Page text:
90 year old former carer receives her initial dose.
The first vaccinations in care homes in Scotland have taken place.
90 year old Annie Innes was the first care home resident in the country to receive the vaccine. Annie worked as a carer for over 14 years and has been living at the the Abercorn House Care home in Hamilton for six months.
Staff from NHS Lanarkshire administered vaccines to 52 residents as the roll-out of the vaccination programme continued. Second to receive her first dose at the care home was former bar tender 82 year old Margaret Keating who has been a resident at Abercorn House for just over a year.
Those issuing the vaccines became the first to get their initial doses on Tuesday 8 December.
Health Secretary Jeane Freeman said:
“I want to thank all those involved in the roll-out of the vaccination programme. It has been a challenge to get the Pfizer vaccine into care homes because of transport and storage requirements but I am delighted to see Mrs Innes become the first care home resident to receive her vaccine and I wish her many more years of good health.
“Throughout the pandemic our priority has been to save lives and keep people safe. Vaccines give us a vital additional layer of protection we haven’t had until now.
“As more vaccines become available over the coming months we will be able to continue to extend the roll-out, but initially we are focussing on residents in care homes for older adults and their carers, as we know that older adults in care homes are at the highest risk of severe disease and death from COVID.”
“Those receiving their vaccines this week will get their second doses early in the New Year. Following advice from the MHRA we are keeping 50 per cent of the stock we have back to allow this to happen,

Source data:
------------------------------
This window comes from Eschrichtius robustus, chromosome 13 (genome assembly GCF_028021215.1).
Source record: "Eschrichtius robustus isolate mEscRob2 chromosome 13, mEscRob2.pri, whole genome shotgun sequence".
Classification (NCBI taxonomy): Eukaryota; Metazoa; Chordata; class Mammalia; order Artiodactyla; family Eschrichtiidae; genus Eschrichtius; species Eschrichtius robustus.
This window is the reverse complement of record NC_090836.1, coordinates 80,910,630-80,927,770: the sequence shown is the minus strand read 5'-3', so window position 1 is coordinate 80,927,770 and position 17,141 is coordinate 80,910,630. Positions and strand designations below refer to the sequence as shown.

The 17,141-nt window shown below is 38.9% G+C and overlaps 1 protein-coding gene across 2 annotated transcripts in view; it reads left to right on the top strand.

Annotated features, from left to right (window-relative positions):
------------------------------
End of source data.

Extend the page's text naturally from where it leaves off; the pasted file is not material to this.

“Of course, we won’t rely solely on the vaccine to protect our care home residents and that’s why we are also significantly accelerating the delivery of testing kits to all care homes for designated visitors.
“But vital and welcome as the vaccine is, it really matters that all of us continue to follow all the guidance and rules including FACTS. Washing our hands regularly, wearing face coverings and keeping two metres distance from others really does make a difference in keeping us and our loved ones safe and keeping pressure off the NHS so it can care for COVID patients and others who need it’s help. We’ve a few more months to go before the vaccine work has been rolled out fully so meantime, we all need to stick together as we have done so we can get through to the lives we all want to live.”
Health & Social Care North Lanarkshire nurse director Trudi Marshall, who is managing the care home vaccination programme across the whole of Lanarkshire, said:
“This programme represents the biggest logistical challenges Lanarkshire, and the country, has ever faced.
“We’ve very rapidly scaled up our vaccinator nursing workforce and carried out detailed planning, which will enable us to vaccinate 2,990 care home residents and 5,601 staff across 93 care homes. In addition, the safe transport and storage of the vaccines has also been a very complex area of work and our staff have been excellent in meeting these challenges so diligently.
“It’s important to recognise just how much work our staff have put in to the process in such a short time. Care home staff and managers also deserve praise for their fantastic co-operation and help.
“Every day we see just how hard care home staff are working to keep residents safe. In addition, they are also liaising with our Care Home Liaison team every step of the way in planning for the roll-out of the vaccines.
“We have a detailed vaccination plan in place which we are communicating to care homes. While this is a very quick moving and complex operation, we’re dedicated to ensuring they are prepared for our visits and resident and staff have consented to receiving the vaccination.
“I’d urge all eligible care home residents and staff to take-up the vaccine to protect themselves and others. I fully understand we’re all eager to get vaccinated, however I’d call for people across Lanarkshire to please be patient as we work through priority groups.”
Resident Annie Innes said:
“It’s wonderful to get the vaccine before Christmas.
“I hope it keeps me, my friends here and the staff safe and means we can get back to normal very soon.
“The nurses and the care home staff have been great with us and we are relieved to have been offered the vaccine.”
Remember FACTS for a safer Scotland:
F – Face coverings
A – Avoid crowded places
C – Clean your hands regularly
T – Two metre distance
S – Self isolate and book a test if you have symptoms